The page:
Not all flashcard resources are created equal! If you’ve begun studying for the USMLE (or read our other posts in this review series), chances are that you already know the importance of flashcards. But which resource yields the best results? It depends what you’re looking for! That’s why we’ve sent some of our most experienced USMLE tutors to test out different flashcard sites and provide a complete review of their features. Today we are reviewing Zanki, a flashcard deck resource with more than 20,000 cards. But, does quantity mean quality? We’ll let you know.


Cost: Free

Our Grading:

Overall: A-

Thoroughness: A+

Fun: C+

Efficiency: B

Customizability: A+



  • Spaced repetition makes memorization efficient and effective
  • Familiar format for most medical students: if you know how to use Anki you won’t need to learn any new software interfaces.
  • Retrieval-based learning! Provides spaces for you to fill in the gaps, etc.
  • Broken into broad topics + subtopics so you can quiz generally or specifically
  • Efficient and effective images pulled from first aid and incorporation of sketchy images
  • Inclusion of all the top materials: First Aid, Pathoma, and Sketchy
  • Anki deck comes pre-divided



  • Too many cards (20,000+) to get through in a single dedicated test prep time frame (</= 10 weeks)
  • Could be more granular; decks tend to be fairly broad
  • Some students complain there is too much detail
  • Recent release (2017) means errata are not well developed, so watch out for errors


Where do I find them?:


Our Tutor’s Opinion

Zanki is a wonderfully thorough resource that sums most of the content from First Aid, Pathoma, and Sketchy Micro/Pharm into a series of clear Anki decks. Released in 2017, is a new take on the original, 2014, Brosencephalon decks. The cards are concise and specific, using retrieval-based learning in small enough doses to stay fast-paced. Take a look at the card below, for example:

This Zanki card gives you a concise question with a clear answer format: you know that you’re trying to remember which transporter brings Fe2+ into duodenal cells. When you get the answer you’re shown the transporter type as well as a diagram that can cement where that transporter falls in the big picture of duodenal absorption.

Another big plus of Zanki is the inclusion of Sketchy images. This is not offered with Brosencephalon, and allows the student to take full advantage of the Sketchy resource without spending a huge amount of time taking their own cards.

Downsides: There are two small ones. First, the topics of the Zanki decks are relatively broad: Biochemistry splits into Metabolism; Molecular, Cellular, Genetics; and Vitamins. This will be great when you’re reviewing at the end of a block, but if you’re only halfway through cellular biochem you’re sure to get a number of cards that reference material you haven’t learned yet. Here is an example of the layout of pre- divided decks:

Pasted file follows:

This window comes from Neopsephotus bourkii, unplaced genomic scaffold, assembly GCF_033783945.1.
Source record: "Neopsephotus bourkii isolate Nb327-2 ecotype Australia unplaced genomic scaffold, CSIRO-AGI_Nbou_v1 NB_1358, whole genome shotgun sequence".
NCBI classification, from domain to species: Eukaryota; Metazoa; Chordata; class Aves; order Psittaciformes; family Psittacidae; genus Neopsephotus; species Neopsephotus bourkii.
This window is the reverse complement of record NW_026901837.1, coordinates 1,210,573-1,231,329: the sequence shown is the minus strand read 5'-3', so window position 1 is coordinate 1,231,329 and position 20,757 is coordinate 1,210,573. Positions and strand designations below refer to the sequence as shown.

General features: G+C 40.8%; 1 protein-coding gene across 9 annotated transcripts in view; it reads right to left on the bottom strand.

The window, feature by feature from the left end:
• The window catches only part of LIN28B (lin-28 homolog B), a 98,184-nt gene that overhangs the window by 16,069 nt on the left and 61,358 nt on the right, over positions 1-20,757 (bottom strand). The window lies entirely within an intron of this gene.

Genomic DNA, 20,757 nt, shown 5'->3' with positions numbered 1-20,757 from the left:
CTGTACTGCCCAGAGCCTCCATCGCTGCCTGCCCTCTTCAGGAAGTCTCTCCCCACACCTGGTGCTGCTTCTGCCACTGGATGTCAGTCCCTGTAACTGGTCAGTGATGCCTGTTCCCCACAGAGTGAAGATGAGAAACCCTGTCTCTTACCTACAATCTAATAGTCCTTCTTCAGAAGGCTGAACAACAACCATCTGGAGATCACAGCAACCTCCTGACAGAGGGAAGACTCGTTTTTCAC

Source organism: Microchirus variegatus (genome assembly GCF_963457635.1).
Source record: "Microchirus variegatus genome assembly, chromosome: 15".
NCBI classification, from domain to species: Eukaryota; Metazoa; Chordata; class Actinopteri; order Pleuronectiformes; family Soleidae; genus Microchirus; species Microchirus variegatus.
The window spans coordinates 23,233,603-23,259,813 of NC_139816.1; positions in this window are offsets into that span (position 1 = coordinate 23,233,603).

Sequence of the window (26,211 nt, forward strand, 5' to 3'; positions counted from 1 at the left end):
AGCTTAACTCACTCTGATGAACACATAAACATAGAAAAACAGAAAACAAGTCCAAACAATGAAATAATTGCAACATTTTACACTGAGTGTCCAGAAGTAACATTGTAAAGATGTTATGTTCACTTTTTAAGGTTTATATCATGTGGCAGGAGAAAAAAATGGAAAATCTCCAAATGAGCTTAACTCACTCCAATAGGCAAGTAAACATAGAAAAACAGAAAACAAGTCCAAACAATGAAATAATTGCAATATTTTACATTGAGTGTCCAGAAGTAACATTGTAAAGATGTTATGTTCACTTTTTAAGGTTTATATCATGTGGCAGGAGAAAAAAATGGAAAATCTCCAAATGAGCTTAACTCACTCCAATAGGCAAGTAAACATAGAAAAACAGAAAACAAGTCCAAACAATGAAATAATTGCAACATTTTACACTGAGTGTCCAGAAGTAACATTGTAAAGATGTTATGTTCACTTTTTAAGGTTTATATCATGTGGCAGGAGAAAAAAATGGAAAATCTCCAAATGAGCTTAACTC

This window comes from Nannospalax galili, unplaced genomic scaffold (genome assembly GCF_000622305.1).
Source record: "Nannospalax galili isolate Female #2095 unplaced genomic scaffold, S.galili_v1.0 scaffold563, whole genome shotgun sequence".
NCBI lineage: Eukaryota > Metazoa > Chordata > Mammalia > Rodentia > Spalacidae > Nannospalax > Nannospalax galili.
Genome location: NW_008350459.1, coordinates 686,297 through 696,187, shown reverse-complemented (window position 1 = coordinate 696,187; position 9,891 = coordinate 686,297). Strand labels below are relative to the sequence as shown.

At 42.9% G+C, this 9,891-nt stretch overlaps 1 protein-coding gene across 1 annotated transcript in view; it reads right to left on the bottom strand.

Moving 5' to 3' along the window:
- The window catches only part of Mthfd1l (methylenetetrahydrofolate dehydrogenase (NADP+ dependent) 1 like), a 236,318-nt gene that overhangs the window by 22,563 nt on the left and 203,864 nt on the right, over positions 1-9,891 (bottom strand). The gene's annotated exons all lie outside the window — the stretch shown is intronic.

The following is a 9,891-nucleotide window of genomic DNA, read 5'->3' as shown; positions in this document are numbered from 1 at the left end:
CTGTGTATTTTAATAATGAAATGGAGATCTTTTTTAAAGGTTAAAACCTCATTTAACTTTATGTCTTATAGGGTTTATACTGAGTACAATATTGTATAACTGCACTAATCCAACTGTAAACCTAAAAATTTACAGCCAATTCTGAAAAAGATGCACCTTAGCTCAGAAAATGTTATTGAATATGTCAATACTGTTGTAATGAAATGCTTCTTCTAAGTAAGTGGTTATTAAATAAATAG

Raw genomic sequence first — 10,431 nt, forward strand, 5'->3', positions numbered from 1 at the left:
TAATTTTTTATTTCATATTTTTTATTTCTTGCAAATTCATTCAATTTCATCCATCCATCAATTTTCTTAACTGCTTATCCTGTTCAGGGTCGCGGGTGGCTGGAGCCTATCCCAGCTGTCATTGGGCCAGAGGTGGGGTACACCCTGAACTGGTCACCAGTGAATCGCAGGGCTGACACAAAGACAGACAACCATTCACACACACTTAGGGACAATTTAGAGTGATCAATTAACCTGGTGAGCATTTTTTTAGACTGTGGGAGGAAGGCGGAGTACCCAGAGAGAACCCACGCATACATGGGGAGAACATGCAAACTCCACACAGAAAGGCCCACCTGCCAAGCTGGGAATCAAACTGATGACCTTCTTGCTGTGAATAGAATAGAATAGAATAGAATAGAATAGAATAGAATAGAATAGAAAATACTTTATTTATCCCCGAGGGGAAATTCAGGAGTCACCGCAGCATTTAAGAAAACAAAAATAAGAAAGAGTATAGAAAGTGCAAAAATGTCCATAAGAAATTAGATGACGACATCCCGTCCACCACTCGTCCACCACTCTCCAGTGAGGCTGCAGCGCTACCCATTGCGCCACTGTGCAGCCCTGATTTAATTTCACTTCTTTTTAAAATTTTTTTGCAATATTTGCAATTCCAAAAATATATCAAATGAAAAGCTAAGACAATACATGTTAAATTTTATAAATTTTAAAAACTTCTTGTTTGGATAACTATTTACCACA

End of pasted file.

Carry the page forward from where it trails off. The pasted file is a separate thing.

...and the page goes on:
Second, not all information is directly USMLE Step 1-relevant. For instance, take the card below on rheumatic heart disease:

This is again a concisely and clearly asked question, but the answer is not particularly high-yield for USMLE Step 1. Chronic rheumatic disease does indeed lead to thickening of chordae tendineae and cusps, but if you see this image on a test (which is itself unlikely) you would be given other information to work with. On the USMLE, you would never be expected to arrive at this diagnosis by a gross pathology (or radiology) picture alone.  Imaging and images are slightly overemphasized.


*Note of warning*

For Brosencephalon, Zanki, or Anki users: spaced repetition is only efficient and effective if you stay up to date with your cards. If you do 200 new cards each day, this means you will have ~200 new cards the next day, plus whatever old cards are new that day, so proceed with caution when choosing how many new cards to do a day. If you do not keep up with your Zanki cards each day, you are missing out on the ability to take full advantage of your efforts put into reviewing the cards in the first place! If you know you are the type of person that won’t be able to keep up with your cards, another resource is your best bet.

By | 2018-08-22T16:54:52+00:00 April 15th, 2018|Resource Reviews, USMLE Step 1|0 Comments

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